Assessing health burden risk and control effect on dengue fever infection in the southern region of Taiwan
Received 31 March 2018
Accepted for publication 15 June 2018
Published 6 September 2018 Volume 2018:11 Pages 1423—1435
Checked for plagiarism Yes
Review by Single anonymous peer review
Peer reviewer comments 5
Editor who approved publication: Dr Eric Nulens
Yi-Hsien Cheng,1 Yi-Jun Lin,2 Szu-Chieh Chen,3,4 Shu-Han You,5 Wei-Yu Chen,6,7 Nan-Hung Hsieh,8 Ying-Fei Yang,9 Chung-Min Liao9
1Institute of Computational Comparative Medicine (ICCM), Department of Anatomy and Physiology, College of Veterinary Medicine, Kansas State University, Manhattan, KS, USA; 2Institute of Food Safety and Health Risk Assessment, National Yang-Ming University, Taipei, Taiwan, Republic of China; 3Department of Public Health, Chung Shan Medical University, Taichung, Taiwan, Republic of China; 4Department of Family and Community Medicine, Chung Shan Medical University Hospital, Taichung, Taiwan, Republic of China; 5Institute of Food Safety and Risk Management, National Taiwan Ocean University, Keelung, Taiwan, Republic of China; 6Department of Biomedical Science and Environmental Biology, Kaohsiung Medical University, Kaohsiung, Taiwan, Republic of China; 7Research Center for Environmental Medicine, Kaohsiung Medical University, Kaohsiung, Taiwan, Republic of China; 8Department of Veterinary Integrative Biosciences, College of Veterinary Medicine and Biomedical Sciences, Texas A&M University, College Station, TX, USA; 9Department of Bioenvironmental Systems Engineering, National Taiwan University, Taipei, Taiwan, Republic of China
Background: The high prevalence of dengue in Taiwan and the consecutive large dengue outbreaks in the period 2014–2015 suggest that current control interventions are suboptimal. Understanding the effect of control effort is crucial to inform future control strategies.
Objectives: We developed a framework to measure season-based health burden risk from 2001 to 2014. We reconstructed various intervention coverage to assess the attributable effect of dengue infection control efforts.
Materials and methods: A dengue–mosquito–human transmission dynamic was used to quantify the vector–host interactions and to estimate the disease epidemics. We used disability-adjusted life years (DALYs) to assess health burden risk. A temperature-basic reproduction number (R0)–DALYs relationship was constructed to examine the potential impacts of temperature on health burden. Finally, a health burden risk model linked a control measure model to evaluate the effect of dengue control interventions.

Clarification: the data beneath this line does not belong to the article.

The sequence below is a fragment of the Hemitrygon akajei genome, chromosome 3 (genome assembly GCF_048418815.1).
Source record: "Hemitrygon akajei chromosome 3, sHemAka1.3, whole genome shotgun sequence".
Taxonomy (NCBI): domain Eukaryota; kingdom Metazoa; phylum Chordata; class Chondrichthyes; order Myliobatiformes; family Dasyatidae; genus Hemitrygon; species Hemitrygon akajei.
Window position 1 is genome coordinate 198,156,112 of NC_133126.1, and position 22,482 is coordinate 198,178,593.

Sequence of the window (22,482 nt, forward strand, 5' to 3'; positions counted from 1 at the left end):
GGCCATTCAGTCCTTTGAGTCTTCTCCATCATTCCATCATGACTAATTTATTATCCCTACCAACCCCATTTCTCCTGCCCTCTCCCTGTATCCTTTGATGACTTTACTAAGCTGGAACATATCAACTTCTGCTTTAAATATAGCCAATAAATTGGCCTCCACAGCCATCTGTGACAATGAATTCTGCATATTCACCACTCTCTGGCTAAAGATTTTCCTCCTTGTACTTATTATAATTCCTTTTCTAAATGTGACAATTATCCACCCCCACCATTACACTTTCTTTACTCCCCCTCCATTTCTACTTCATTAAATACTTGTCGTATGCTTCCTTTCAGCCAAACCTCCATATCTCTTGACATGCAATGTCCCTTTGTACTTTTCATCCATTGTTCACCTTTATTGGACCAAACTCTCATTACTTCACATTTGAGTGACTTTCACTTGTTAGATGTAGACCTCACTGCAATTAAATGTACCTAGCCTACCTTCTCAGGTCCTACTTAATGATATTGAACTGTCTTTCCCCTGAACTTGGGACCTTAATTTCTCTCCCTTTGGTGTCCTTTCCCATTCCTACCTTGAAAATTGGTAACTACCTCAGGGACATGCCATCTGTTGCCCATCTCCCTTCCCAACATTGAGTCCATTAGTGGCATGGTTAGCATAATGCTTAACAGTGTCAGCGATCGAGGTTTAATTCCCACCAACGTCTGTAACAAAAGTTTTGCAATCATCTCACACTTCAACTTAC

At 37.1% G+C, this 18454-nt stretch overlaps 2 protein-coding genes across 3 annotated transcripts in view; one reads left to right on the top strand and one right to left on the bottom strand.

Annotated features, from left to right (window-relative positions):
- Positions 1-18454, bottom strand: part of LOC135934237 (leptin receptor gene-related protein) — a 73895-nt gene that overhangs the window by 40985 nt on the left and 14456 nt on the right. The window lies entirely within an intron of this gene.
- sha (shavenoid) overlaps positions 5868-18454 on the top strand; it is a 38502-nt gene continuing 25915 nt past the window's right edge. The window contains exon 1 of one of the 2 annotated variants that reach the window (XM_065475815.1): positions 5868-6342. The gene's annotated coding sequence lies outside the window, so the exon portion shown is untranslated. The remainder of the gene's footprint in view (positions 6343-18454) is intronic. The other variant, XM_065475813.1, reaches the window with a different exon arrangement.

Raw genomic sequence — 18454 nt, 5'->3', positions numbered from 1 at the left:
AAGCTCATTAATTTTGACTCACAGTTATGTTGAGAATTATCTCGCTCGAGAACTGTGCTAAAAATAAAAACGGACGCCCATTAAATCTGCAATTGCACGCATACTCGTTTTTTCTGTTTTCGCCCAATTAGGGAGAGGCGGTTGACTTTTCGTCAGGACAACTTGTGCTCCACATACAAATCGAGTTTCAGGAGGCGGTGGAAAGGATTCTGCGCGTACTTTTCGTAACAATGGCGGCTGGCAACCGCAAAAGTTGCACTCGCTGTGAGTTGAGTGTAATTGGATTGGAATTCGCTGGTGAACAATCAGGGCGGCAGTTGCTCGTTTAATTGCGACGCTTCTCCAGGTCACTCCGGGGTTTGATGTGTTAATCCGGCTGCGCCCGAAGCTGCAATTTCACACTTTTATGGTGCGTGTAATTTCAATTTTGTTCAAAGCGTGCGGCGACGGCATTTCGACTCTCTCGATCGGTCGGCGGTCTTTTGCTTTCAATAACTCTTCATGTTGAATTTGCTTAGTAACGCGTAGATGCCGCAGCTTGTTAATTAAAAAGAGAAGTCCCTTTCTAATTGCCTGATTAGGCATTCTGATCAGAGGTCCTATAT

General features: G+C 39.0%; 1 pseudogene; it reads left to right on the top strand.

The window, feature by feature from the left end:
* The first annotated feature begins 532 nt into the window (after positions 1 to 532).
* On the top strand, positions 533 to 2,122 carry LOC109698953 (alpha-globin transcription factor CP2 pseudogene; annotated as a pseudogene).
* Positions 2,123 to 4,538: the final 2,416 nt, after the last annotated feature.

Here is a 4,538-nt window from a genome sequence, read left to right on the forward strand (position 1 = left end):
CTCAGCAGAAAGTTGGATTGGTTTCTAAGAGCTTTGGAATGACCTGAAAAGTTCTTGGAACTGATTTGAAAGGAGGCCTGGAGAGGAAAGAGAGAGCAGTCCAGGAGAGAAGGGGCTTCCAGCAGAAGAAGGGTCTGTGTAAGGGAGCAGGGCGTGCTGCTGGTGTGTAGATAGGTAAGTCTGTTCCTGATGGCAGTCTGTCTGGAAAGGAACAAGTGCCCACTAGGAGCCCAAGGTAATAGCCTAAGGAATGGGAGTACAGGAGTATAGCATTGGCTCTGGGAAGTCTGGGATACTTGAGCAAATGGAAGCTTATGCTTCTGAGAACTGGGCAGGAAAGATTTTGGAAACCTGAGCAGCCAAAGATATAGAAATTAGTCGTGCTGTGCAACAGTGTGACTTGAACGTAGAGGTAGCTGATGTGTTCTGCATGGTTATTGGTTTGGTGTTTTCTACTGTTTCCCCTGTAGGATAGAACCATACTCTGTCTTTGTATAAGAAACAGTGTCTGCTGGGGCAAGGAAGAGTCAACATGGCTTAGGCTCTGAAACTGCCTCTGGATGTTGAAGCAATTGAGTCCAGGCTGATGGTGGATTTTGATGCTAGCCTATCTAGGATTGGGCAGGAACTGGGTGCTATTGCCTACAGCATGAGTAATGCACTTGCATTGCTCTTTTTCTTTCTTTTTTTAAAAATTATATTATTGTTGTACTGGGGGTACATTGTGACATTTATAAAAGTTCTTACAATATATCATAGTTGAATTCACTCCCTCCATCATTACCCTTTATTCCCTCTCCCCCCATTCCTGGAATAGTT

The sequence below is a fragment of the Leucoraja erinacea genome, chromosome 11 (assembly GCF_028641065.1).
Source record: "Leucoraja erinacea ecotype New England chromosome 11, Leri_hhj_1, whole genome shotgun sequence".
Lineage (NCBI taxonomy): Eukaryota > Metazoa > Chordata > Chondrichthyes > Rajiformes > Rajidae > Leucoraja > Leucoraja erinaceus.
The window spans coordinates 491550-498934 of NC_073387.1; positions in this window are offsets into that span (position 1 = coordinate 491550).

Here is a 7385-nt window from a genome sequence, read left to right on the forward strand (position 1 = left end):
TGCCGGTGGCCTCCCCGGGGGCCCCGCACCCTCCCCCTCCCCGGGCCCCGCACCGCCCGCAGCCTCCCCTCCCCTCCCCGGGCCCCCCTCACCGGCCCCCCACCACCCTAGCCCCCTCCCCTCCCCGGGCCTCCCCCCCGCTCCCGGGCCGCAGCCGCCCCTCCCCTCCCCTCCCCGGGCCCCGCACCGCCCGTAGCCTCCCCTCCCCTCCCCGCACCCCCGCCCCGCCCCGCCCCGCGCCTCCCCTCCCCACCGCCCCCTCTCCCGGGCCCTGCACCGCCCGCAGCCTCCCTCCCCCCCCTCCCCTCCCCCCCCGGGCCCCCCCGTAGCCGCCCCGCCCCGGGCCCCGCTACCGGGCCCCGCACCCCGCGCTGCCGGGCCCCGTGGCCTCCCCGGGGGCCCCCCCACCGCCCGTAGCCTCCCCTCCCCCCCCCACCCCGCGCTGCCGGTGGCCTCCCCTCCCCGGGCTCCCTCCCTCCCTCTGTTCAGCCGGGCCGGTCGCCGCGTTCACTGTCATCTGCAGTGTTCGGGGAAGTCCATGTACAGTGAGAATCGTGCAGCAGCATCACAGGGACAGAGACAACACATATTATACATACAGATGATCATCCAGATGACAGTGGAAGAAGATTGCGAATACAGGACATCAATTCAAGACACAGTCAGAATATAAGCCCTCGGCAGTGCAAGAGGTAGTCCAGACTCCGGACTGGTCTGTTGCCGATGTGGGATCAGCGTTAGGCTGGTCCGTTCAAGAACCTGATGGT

Results: We showed that R0 and DALYs peaked at 25°C with estimates of 2.37 and 1387, respectively. Results indicated that most dengue cases occurred in fall with estimated DALYs of 323 (267–379, 95% CI) at 50% risk probability. We found that repellent spray had by far the largest control effect with an effectiveness of ~71% in all seasons. Pesticide spray and container clean-up have both made important contributions to reducing prevalence/incidence. Repellent, pesticide spray, container clean-up together with Wolbachia infection suppress dengue outbreak by ~90%.
Conclusion: Our presented modeling framework provides a useful tool to measure dengue health burden risk and to quantify the effect of dengue control on dengue infection prevalence and disease incidence in the southern region of Taiwan.
Keywords: dengue, DALYs, modeling, infection, control intervention
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